Cucumbers are edible gourds consumed throughout the world for their crisp texture and taste. Right from their presence in pickles and salads to digestive aids and beauty products, cucumbers have been a truly versatile vegetable. Growing cucumbers in pots is not that difficult as one usually thinks it to be. A favorable climatic condition coupled with a little bit of know-how is all that you need to have your own cucumber crop. Cultivating cucumbers in containers at home have several advantages. Not only are they delicious and convenient, the containers can be moved anywhere in the yard that gets enough sunlight. You can easily control the quality of the soil and move the plant indoors, when the temperature outside is too cold. A few simple steps can help you produce healthy vines growing tall and yielding delicious cucumbers. Read on to know how.
How To Grow Cucumbers In Containers
- A Container, with a diameter of 12 inches (plastic or clay)
- Fiberglass Filter/ Several Layers Of Newspaper, for the bottom of the pot
- Handful Pebbles
- Cucumber Seeds
- Potting Soil, Peat Moss, Compost
- A Staking System (trellis or tepee style is good)
Choosing the Right Cucumber Variety
Cucumber seeds come in different varieties, hence making some better than others, for growing in containers. While purchasing cucumber seeds, check the back of the seed packet whether it is recommended for container use or not. Some cucumber varieties are best suited for pickling, while others are better for eating fresh. For fresh cucumbers, you can get the Salad Bush, as it plants 8-inch cucumbers and grows as short vines. For a pickling variety, go for the Midget Bush Pickler.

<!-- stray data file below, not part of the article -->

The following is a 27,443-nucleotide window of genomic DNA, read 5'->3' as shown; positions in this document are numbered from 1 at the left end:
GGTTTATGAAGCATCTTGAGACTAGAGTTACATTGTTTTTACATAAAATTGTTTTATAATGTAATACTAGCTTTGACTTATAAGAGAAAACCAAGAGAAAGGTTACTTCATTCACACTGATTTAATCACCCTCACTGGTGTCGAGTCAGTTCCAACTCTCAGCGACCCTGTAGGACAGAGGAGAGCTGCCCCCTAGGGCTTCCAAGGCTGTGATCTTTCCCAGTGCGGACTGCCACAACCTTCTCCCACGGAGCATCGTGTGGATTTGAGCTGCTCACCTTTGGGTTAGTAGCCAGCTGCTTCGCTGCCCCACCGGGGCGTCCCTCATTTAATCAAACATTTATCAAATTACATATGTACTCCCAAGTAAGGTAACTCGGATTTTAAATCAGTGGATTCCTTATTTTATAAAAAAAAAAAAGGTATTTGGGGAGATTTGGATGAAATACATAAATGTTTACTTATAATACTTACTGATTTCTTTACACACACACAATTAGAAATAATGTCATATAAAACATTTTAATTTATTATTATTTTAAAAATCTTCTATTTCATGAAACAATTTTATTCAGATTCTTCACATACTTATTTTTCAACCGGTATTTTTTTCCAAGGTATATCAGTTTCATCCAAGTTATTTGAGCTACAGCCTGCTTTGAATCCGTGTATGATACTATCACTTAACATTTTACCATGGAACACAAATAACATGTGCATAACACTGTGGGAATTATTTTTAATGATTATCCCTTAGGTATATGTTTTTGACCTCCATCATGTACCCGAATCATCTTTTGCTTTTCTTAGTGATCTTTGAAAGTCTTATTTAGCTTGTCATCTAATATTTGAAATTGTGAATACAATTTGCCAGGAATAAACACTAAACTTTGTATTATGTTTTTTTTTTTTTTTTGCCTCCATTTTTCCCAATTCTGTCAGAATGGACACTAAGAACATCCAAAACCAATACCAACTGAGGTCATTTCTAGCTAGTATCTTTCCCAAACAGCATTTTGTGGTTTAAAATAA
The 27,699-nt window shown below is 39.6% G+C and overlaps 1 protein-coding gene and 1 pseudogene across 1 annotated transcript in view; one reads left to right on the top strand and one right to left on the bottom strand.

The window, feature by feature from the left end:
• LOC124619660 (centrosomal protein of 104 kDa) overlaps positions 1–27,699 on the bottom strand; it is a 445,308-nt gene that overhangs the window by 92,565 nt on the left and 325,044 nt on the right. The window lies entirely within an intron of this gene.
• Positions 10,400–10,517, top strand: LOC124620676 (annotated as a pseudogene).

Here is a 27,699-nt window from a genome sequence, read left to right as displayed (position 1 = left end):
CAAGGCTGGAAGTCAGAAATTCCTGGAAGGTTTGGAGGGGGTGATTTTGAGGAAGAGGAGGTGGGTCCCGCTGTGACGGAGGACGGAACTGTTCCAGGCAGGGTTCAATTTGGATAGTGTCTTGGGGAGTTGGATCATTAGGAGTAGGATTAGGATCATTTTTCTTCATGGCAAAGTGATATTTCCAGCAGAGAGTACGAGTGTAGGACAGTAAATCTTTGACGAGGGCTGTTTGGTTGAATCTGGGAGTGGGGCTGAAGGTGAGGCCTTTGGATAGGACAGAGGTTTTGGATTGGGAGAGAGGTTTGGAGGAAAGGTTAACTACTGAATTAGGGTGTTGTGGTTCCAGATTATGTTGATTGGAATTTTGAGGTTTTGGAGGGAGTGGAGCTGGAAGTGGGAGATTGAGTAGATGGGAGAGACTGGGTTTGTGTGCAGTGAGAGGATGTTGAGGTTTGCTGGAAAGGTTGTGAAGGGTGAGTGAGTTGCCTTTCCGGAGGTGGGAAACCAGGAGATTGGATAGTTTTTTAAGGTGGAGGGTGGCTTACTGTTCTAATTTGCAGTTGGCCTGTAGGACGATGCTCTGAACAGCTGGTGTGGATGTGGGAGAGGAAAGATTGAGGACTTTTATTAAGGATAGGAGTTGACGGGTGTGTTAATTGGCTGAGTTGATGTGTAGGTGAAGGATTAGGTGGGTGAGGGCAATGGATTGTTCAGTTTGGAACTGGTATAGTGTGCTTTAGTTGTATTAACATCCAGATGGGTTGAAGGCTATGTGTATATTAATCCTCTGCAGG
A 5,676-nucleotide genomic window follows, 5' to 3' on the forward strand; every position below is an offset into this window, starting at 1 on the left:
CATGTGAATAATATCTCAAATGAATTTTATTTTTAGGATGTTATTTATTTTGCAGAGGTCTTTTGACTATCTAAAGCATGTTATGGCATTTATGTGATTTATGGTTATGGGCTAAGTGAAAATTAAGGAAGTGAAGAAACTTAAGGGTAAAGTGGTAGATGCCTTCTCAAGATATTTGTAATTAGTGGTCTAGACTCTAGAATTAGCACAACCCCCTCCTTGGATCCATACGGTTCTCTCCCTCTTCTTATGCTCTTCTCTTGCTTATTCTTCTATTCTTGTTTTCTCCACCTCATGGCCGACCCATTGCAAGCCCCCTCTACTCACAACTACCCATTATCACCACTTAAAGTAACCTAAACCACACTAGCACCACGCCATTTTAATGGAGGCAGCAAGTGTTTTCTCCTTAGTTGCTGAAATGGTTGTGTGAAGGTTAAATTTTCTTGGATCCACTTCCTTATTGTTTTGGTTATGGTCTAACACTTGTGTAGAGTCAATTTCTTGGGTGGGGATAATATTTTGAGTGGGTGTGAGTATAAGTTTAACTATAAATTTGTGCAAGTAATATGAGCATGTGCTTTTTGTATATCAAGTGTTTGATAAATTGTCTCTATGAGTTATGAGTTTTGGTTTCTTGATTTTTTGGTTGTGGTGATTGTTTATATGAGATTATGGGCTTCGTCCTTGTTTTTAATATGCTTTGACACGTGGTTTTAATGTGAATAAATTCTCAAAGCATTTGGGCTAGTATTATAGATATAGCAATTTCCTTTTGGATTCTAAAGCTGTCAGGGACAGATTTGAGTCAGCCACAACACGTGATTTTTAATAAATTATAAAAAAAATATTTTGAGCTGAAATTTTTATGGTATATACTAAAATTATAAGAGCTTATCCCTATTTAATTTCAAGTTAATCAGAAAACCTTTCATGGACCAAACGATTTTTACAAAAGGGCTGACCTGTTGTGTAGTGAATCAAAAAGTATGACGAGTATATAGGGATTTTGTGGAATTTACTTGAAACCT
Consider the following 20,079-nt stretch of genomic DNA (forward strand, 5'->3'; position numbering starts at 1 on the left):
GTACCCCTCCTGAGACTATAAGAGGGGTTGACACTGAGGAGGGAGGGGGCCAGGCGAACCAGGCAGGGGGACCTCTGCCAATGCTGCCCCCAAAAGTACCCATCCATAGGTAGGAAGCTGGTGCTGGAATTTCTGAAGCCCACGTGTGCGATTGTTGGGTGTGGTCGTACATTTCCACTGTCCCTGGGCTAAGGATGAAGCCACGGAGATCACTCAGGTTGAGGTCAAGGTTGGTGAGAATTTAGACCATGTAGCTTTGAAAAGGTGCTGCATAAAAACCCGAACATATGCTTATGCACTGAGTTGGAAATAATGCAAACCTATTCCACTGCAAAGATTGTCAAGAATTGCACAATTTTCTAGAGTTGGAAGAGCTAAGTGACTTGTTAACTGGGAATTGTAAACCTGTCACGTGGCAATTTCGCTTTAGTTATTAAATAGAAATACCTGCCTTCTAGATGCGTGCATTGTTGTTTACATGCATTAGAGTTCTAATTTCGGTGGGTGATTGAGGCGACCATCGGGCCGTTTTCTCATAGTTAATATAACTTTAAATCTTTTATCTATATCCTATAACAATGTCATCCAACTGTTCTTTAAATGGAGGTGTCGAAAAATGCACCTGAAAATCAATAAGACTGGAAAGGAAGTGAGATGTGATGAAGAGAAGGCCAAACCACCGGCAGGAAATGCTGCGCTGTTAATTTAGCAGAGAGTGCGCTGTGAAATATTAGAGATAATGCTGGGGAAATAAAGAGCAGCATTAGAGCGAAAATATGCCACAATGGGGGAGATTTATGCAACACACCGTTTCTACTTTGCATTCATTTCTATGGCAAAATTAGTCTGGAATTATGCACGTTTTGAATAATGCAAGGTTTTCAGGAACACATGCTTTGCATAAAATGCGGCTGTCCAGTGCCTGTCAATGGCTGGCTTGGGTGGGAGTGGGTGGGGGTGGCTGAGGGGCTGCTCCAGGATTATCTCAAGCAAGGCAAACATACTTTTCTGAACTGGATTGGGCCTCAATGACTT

Preparing the Pot & Soil
Cucumbers grow in environments with good drainage system. Mix equal parts of potting soil, peat moss and compost. This makes a good, well-draining soil. Your pot should have plenty of drainage holes in the bottom. Place a fiberglass filter on the bottom of the pot to avoid the soil leaking from the holes. Instead of fiberglass filter, you can use several layers of newspapers to line the pot bottom and place an inch-deep layer of pebbles.
Installing a Staking System
Since cucumbers grow on vines, it is important to provide enough support to the vines, enabling them to grow vertically rather than dragging on the ground. Though there are many different staking systems, the best is the tepee system. Place the tepee in the pot before you start off with filling it with soil and planting the cucumbers.
Cucumbers require warmth for germinating, the idle temperature being around 70 degrees Fahrenheit. Wait till this temperature is achieved and fill the pot with the soil mixture - 1 inch empty from the top. Sprinkle 5 to 6 seeds in the center and cover up with another ½ inch layer of soil. Water the soil thoroughly.
Water, Food and Sun
Once the plant germinates, cut out the smallest seedlings leaving the strongest two only. When the cucumbers reach 8 inches, have separate pots with one cucumber per pot. The cucumber plant should get around 8 hours of sunlight on a daily basis. Water the plant whenever required. In mid-summers, fertilize the plant weekly after watering with a water-soluble fertilizer. Since cucumbers are sweeter when picked on the smaller side, harvest regularly. The more you harvest, the more cucumbers your plant will yield.